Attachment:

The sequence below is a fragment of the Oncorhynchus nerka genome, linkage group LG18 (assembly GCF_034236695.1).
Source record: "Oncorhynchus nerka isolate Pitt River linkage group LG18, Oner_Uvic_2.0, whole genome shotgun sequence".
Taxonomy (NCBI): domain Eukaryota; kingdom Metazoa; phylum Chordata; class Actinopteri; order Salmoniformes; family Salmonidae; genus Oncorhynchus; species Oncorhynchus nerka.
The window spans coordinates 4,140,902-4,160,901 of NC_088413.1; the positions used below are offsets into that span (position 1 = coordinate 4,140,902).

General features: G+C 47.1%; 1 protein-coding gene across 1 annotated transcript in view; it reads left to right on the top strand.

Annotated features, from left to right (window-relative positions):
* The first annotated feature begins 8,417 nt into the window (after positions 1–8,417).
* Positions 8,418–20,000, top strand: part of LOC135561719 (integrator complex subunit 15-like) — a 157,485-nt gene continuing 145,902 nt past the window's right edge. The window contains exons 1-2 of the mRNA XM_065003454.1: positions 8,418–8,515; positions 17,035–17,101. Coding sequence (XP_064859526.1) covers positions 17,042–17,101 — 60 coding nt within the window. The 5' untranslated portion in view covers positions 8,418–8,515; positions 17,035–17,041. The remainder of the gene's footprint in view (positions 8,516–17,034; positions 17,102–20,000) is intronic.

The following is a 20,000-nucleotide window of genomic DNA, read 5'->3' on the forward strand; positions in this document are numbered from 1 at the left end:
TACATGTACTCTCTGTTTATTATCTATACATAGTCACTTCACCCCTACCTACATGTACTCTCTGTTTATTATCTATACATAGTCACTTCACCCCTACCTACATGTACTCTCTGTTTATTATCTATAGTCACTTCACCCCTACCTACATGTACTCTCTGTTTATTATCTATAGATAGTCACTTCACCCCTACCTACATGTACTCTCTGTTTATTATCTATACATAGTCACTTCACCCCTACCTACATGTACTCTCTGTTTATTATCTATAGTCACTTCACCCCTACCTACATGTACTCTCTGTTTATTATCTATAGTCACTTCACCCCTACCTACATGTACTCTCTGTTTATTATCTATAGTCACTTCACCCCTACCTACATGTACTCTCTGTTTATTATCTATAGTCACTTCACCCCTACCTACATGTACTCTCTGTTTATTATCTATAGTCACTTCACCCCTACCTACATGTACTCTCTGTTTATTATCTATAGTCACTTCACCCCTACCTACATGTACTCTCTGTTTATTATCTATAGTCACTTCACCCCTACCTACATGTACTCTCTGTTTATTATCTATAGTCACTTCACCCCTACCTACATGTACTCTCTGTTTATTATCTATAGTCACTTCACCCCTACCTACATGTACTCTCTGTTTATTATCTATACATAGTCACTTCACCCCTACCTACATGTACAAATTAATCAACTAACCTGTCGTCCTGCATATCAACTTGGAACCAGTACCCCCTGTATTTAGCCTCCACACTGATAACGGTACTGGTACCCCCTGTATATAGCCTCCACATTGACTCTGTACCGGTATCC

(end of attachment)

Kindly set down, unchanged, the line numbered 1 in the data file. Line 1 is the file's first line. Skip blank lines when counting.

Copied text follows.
The sequence below is a fragment of the Oncorhynchus nerka genome, linkage group LG18 (assembly GCF_034236695.1).